A coalition of gun-rights groups that published the gun-design files at the center of the case against 3D-printed gun pioneer Cody Wilson told the Washington Free Beacon on Tuesday that Facebook and Amazon have attempted to censor access to the website hosting the files.
Brandon Combs, president of the Firearms Policy Coalition, told the Free Beacon that links to CodeIsFreeSpeech.com have been blocked by Facebook, and Amazon has taken the site down from its servers. The website, which has republished the gun-design files at the center of the Wilson case, is a joint project of the Firearms Policy Coalition, Firearms Policy Foundation, Calguns Foundation, and California Association of Federal Firearms Licenses. Combs said publishing the files was within their First Amendment rights and the actions taken by employees at the tech giants is an attempt to censor them that he believes may have wide-ranging consequences.
"It was humans involved with Amazon just like in Facebook," Combs said. "This is not an algorithm-based issue, they were making human policy decisions. And the issue at Amazon is not done yet. It's been escalated, and frankly I think many enterprise-clients view this as troubling because [it’s one thing] if you have legal speech that is simply protected and somebody files a complaint, but if it’s just as simple as saying 'unwanted content' to take down an instance at AWS [Amazon Web Services], then nobody's safe."
An email from Amazon Web Services to the group warned that they must remove a file containing the designs of Wilson's single-shot .380 Liberator pistol or their site would be taken down.
"We've received a notice regarding unwanted content hosted on your AWS resources," the email said. "A copy of the complaint identifying the content in question is included below. Please review the attached notice and take appropriate action."
Amazon then took down the servers hosting the site. Combs said it did not cause an interruption in service for the site, though, since the group had planned for potential action from Amazon and was in the process of migrating the site to new servers when the takedown happened.
"We were already moving so we were already starting on an AWS instance and we had already started migrating all of our stuff," Combs said. "We have multiple servers now. Their takedown literally said 'unwanted content.' I guess if unwanted content is enough to get an AWS instance shutdown then I don't know how Amazon is going to sell that to their customers but we were already moving."
The site remains live as of this publishing. Links to the site shared on Facebook, however, appear to be blocked.
"Facebook did not just block CodeIsFreeSpeech.com prospectively. Facebook forced a company-wide (Facebook, Messenger, Instagram) takedown of content about and inclusive of CodeIsFreeSpeech.com," Combs said. "Facebook banned the URL throughout their products. I even tried to setup Facebook for Work. But even that platform banned discussion of CodeIsFreeSpeech.com. What we are experiencing is a complete ban on CodeIsFreeSpeech.com—not a 'shadow ban,' not a reduced newsfeed presence, but a complete ban."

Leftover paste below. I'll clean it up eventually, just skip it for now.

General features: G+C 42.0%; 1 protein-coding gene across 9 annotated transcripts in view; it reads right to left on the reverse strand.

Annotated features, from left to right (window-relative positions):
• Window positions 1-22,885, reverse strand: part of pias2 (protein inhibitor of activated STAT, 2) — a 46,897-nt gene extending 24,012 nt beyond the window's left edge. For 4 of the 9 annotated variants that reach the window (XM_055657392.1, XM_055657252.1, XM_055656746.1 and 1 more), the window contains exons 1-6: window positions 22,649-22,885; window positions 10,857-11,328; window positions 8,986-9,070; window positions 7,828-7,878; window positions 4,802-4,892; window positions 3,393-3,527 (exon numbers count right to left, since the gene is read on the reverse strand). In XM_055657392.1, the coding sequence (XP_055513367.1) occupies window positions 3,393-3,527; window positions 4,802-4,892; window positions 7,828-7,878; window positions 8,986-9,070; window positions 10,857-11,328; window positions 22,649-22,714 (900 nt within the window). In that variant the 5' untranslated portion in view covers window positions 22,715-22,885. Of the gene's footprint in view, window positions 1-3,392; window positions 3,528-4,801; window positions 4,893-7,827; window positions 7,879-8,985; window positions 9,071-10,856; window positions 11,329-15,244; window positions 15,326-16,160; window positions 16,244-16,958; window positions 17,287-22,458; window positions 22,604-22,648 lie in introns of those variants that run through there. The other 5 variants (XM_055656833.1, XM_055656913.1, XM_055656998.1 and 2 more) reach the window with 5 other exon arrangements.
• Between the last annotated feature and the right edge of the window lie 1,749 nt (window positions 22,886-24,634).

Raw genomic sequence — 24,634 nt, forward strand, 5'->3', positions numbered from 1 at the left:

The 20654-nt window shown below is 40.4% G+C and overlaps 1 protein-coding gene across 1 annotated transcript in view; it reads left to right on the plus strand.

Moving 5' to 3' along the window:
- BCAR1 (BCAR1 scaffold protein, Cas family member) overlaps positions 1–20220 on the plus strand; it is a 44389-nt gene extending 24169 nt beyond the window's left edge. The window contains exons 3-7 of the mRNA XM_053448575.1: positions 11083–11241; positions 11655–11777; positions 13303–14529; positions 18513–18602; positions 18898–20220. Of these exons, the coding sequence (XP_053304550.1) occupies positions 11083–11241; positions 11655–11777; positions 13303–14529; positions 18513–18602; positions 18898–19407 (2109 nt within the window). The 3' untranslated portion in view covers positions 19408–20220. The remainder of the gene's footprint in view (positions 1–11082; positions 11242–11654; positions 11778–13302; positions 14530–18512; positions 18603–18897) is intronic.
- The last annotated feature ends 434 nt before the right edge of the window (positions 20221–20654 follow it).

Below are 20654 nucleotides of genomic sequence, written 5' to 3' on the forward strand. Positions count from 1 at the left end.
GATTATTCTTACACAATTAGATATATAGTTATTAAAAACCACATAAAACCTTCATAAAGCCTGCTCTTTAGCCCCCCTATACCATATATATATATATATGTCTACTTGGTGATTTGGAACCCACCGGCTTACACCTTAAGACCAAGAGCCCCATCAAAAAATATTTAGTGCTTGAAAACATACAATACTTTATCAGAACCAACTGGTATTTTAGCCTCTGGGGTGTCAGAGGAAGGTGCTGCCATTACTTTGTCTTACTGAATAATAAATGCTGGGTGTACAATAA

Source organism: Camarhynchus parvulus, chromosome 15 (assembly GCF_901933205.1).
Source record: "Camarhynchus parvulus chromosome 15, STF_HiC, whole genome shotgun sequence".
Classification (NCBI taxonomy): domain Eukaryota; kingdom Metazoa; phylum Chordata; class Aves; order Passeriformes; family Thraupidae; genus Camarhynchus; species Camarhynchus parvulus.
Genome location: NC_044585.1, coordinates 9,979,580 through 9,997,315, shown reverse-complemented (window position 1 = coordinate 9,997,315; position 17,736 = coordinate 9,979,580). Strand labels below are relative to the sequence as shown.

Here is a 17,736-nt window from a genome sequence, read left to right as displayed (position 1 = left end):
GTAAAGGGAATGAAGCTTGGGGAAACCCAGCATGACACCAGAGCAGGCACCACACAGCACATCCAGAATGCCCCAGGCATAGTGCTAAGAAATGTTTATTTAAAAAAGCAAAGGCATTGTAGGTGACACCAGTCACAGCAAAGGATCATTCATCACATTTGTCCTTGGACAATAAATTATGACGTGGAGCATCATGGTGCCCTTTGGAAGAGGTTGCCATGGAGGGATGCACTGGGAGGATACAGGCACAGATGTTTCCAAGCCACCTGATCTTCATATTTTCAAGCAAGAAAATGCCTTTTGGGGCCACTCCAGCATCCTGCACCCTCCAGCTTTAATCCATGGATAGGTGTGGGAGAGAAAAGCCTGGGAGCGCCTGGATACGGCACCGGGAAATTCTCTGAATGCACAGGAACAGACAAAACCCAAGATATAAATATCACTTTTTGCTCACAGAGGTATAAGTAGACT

Combs said when users attempt to share posts that include a link to CodeIsFreeSpeech.com, an error message appears, and the post is not visible on the user's timeline. An attempt by the Free Beacon to post a link to the site on a personal Facebook account resulted in an error message, and the post did not appear anywhere on that account's timeline. Combs said he doesn't believe there is any legitimate reason for Facebook to block links to the site.
"The site is not malicious and no malicious files are hosted on it," he said. "We have the file checksums posted right on the site. We run forced full-time HTTPS. CodeIsFreeSpeech.com has been in many major mainstream news articles and televised stories over the past week. The site is definitely not SPAM and it's a verifiably legitimate operation with known participants."
Combs said firearmspolicy.org/unblock-codeisfreespeech, a page set up to protest Facebook’' decision to block CodeIsFreeSpeech.com, has also been blocked by the social media giant.
"There's a lot of folks in tech that are troubled by what Facebook has done," he said. "I mean outright banning a mention of CodeIsFreeSpeech.com is a pretty aggressive anti-speech move by them and I think internally they have some pretty tough questions to wrestle with here. If Amazon, Facebook, and Google are going to start censoring content that they think is optically problematic for them, then what's the point of net neutrality if the edge layer, if the rule service providers that hold our data don't let us see it anyway? They want net neutrality, but how about content neutrality at their level?"
Facebook said sharing instructions for how to create a firearm from 3D printed parts violates their rules.